Like this the online information fair could be further developed in a participatory and iterative process.

Development of the online information fair during the pandemic

In addition to the visual and thematic design of the event, the didactic setting was discussed and revised several times. In view of the pandemic, we faced the challenge that it was not feasible to implement the originally planned format of a physical information event with networking and discussion opportunities in an informal setting.

The first basic idea of the course was that the doctorate is like a roller coaster, during which doctoral students experience highs and lows on the one hand and go through various stages of work on the other. The doctoral students were asked about these highlights and challenges in advance.


Getting and maintaining an overview of subject-specific literature, finding relevant literature.
Challenges participant, May 2021

The ETH Library can provide support for this process through its numerous services. However, during the first online session, which lasted three hours on Zoom and featured a series of presentations in a conventional format one after the other, it became clear that the doctoral students were at different points in the research life cycle.

Thanks for this broad and nicely-themed presentation! For me, the most interesting things were about how to distinguish the relevance of papers, the licensing and Open Access. There was a lot of new information for me! (:
Feedback from a participant, May 2021
“Break down the workshop into smaller segments based on their similarity with each other, 3-hour commitment during the day is pretty significant.
Feedback from another participant, May 2021

The concept was therefore revised, the focus was shifted to the research life cycle, and the event was redesigned as a two-hour marketplace event with the aid of a Miro board. Participants were able to choose their own topics and visit the relevant breakout room. All speakers gave their input presentations three times in a row and thus came into contact with a different group each time.


A varying number of participants in the breakout room was actually not a bad thing. In a round with fewer participants, I was able to address everyone by name.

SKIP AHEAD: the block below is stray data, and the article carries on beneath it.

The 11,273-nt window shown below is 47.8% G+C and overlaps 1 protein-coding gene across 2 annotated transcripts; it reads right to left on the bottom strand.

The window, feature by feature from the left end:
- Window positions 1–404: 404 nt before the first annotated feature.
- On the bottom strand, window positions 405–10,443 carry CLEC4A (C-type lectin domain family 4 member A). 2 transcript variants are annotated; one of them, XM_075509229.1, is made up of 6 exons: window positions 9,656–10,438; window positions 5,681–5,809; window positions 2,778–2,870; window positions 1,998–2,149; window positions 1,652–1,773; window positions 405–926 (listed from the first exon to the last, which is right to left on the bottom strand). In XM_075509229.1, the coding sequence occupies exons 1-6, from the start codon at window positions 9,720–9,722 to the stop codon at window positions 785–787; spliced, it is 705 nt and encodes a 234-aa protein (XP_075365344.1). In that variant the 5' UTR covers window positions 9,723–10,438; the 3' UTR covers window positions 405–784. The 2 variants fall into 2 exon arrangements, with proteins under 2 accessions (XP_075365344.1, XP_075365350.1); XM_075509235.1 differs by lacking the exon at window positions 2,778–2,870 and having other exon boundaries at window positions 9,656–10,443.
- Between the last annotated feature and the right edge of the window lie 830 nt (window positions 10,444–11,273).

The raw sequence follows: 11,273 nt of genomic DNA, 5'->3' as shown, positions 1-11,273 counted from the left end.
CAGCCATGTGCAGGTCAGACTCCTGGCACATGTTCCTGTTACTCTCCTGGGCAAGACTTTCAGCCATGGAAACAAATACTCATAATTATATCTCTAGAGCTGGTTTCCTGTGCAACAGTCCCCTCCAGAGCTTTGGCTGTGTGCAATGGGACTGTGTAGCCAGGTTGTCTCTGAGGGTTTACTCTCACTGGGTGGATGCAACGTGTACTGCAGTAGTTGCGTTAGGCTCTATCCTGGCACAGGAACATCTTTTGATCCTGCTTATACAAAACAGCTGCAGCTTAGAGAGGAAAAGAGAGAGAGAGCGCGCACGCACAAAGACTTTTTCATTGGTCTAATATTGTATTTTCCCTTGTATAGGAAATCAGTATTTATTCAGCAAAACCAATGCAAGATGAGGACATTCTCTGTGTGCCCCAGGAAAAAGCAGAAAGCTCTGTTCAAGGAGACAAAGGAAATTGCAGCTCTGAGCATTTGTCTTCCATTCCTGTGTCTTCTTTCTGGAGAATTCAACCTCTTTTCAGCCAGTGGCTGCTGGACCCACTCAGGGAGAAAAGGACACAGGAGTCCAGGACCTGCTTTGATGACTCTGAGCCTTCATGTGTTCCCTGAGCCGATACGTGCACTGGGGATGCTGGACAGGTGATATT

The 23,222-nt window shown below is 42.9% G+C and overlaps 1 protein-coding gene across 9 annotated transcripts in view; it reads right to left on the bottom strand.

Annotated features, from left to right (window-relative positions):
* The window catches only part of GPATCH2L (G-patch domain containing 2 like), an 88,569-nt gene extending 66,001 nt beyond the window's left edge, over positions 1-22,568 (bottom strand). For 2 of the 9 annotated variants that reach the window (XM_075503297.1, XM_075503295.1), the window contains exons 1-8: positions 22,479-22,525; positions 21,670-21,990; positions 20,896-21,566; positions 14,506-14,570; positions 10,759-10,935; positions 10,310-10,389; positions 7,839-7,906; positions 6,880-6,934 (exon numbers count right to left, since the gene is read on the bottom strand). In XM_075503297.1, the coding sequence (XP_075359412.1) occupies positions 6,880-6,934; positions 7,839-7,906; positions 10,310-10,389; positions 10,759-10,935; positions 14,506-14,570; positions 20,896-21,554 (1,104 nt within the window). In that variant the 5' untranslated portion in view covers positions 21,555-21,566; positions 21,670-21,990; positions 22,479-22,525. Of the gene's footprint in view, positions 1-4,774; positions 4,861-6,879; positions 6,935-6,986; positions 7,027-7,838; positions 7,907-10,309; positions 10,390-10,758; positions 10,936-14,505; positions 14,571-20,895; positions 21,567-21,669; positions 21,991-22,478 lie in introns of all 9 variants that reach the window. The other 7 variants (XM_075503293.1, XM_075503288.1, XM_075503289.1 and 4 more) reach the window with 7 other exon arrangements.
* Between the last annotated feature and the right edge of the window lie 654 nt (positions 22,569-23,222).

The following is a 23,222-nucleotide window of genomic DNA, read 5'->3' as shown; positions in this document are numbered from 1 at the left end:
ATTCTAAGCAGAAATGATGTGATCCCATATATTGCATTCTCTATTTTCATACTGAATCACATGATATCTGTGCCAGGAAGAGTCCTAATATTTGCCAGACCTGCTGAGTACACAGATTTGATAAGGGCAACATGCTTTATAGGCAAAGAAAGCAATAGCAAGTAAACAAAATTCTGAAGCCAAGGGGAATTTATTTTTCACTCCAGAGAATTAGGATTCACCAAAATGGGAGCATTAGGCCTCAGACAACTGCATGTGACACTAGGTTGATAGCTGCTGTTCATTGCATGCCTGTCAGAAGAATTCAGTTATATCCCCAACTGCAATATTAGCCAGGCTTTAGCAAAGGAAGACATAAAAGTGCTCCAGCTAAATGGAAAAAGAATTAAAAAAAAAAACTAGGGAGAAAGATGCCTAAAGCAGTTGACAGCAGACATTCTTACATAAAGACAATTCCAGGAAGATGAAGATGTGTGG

Speaker’s comment, November 2021

The marketplace atmosphere was perceived as more dynamic by Georgia Zandomeneghi, and the speakers also appreciated the closer contact with participants that resulted from dividing the groups among the breakout rooms.

For the third event on 11 May 2022, the Miro board will be replaced by the new website In this way, doctoral students can obtain the information relevant to them on the services offered by the ETH Library independently of the event, and they gain a better overview of the individual presentations in advance. The marketplace concept will be maintained.

Future of the online information fair after the pandemic

The online information fair is designed for a large, heterogeneous group of participants. For doctoral students, the online marketplace concept has proven successful because it allows them to participate more flexibly from their workplace and eliminates the need to travel. The event is also integrated into the introductory programme for new doctoral students, which offers other opportunities for personal interaction on site.

A similar event is planned for Master’s students, incorporating the marketplace concept with selection options in presence in order to promote personal exchange with the speakers and provide competencies in a targeted manner. The event needs to be designed in a way that is attractive for students, as it is not part of ETH Zurich courses and provides no ECTS credits to students. With the addition of a planned supporting programme (such as a science slam), the aim is to incorporate edutainment elements while also showing that science can be fun, and that information literacy is truly a key skill. After the pandemic, holding the event in person will furthermore support the students’ renewed need to come together and network face-to-face.